• Kristian Vättö - Tuesday, March 24, 2015 - link

    PFM+ is limited to protecting the NAND mapping table, so any user data will still be lost in case of a sudden power loss. Hence the Vector 180 isn't really suitable for the scenario you described. Reply
  • matt.vanmater - Wednesday, March 25, 2015 - link

    OK good to know. To be honest though, what matters more in this scenario (for me) is if the device returns a write io as successful immediately when it is stored in DRAM, or if it waits until it is stored in flash.

    As nils_ mentions below, a UPS is another way of partially mitigating a power failure. In my case, the battery backup is a nice to have rather than a must have.
    Reply
  • matt.vanmater - Tuesday, March 24, 2015 - link

    One minor addition... OCZ was clearly thinking about ZFS ZIL devices when they announced prototype devices called "Aeon" about 2 years ago. They even blogged about this use case:
    http://eblog.ocz.com/ssd-powered-clouds-times-chan...

    Unfortunately OCZ never brought these drives to market (I wish they did!) so we're stuck waiting for a consumer DRAM device that isn't 10+ year old technology or $2k+ in price tag.
    Reply
  • nils_ - Wednesday, March 25, 2015 - link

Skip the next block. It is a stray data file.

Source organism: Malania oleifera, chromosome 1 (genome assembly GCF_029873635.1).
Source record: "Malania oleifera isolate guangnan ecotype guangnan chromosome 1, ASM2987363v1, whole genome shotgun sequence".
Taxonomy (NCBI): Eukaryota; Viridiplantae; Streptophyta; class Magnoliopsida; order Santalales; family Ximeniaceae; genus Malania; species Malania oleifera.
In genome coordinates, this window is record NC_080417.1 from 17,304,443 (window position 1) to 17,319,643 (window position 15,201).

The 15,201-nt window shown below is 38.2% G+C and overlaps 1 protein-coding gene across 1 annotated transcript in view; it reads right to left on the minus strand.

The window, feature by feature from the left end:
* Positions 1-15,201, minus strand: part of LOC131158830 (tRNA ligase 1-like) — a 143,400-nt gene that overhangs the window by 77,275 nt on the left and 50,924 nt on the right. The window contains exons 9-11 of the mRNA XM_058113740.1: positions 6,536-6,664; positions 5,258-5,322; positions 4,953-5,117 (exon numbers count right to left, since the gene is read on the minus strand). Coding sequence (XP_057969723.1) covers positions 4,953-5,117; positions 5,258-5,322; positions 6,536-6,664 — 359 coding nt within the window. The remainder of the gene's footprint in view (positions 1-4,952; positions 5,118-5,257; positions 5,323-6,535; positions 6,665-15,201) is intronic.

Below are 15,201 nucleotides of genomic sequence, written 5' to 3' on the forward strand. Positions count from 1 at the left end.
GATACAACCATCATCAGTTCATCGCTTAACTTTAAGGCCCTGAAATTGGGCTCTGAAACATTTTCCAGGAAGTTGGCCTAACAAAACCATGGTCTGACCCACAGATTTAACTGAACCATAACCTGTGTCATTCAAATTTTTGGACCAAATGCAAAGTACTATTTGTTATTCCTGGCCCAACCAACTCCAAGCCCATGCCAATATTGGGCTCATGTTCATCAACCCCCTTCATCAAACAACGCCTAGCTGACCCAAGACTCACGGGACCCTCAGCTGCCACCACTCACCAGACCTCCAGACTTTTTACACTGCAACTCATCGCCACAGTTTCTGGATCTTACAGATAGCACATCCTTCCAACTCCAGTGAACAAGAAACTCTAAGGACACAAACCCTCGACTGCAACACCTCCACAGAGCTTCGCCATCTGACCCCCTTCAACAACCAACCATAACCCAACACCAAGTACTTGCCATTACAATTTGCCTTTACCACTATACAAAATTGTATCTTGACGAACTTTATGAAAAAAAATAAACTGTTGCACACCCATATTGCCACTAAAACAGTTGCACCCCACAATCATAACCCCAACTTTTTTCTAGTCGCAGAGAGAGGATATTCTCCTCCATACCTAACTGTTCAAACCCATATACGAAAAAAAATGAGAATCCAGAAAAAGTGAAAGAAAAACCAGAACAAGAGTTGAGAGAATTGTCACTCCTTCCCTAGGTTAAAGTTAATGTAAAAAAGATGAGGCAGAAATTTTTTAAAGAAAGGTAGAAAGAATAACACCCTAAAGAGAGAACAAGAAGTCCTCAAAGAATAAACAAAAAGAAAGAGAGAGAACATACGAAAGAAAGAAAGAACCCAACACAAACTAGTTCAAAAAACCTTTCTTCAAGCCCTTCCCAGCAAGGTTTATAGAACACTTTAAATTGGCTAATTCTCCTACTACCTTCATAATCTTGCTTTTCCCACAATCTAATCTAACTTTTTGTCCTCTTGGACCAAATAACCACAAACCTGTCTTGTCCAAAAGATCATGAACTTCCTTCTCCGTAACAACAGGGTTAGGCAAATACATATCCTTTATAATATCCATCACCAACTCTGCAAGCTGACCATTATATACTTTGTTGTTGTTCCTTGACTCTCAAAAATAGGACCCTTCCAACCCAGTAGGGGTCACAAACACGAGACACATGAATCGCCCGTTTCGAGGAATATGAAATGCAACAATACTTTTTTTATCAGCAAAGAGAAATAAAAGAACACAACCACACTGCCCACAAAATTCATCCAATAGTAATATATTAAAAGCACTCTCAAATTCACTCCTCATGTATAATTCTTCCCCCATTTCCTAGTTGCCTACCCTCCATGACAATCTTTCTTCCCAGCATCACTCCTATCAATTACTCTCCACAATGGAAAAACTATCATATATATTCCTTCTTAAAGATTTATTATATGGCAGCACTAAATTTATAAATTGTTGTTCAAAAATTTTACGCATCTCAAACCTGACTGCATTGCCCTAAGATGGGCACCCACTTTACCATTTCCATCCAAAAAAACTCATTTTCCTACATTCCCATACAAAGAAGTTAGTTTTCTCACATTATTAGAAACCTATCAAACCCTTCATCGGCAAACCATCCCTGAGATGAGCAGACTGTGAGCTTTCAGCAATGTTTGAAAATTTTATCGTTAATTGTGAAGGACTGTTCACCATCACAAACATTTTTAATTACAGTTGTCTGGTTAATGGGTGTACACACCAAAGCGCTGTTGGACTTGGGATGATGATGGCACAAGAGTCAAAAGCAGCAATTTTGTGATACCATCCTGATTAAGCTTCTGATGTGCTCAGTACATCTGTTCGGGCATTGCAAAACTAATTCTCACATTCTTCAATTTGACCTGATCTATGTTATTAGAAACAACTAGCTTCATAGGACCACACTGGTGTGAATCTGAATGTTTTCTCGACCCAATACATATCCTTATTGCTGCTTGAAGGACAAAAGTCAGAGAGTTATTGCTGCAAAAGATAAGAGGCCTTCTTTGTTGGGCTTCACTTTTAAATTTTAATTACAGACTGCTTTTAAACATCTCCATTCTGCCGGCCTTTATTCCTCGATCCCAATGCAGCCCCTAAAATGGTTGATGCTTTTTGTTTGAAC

Something like the PMC Flashtec devices? Those are boards with 4-16GiB of DRAM backed by the same size of flash chips and capacitors with a NVMe interface. If the system loses power the DRAM is flushed to flash and restored when the power is back on. This is great for things like ZIL, Journals, doublewrite buffer (like in MySQL/MariaDB), ceph journals etc..

    And before it comes up, a UPS can fail too (I've seen it happen more often than I'd like to count).
    Reply
  • matt.vanmater - Wednesday, March 25, 2015 - link

    I saw those PMC Flashtec devices as well and they look promising, but I don't see any for sale yet. Hopefully they don't become vaporware like OCZ Aeon drives.

    Also, in my opinion I prefer a SATAIII or SAS interface over PCI-e, because (in theory) a SATA/SAS device will work in almost any motherboard on any Operating System without special drivers, whereas PCI-e devices will need special device drivers for each OS. Obviously, waiting for drivers to be created limits which systems a device can be used in.

    True PCI-e will definitely have greater throughput than SATA/SAS, but the ZFS ZIL use case needs very low latency and NOT necessarily high throughput. I haven't seen any data indicating that PCI-e is any better/worse on IO latency than SATA/SAS.
    Reply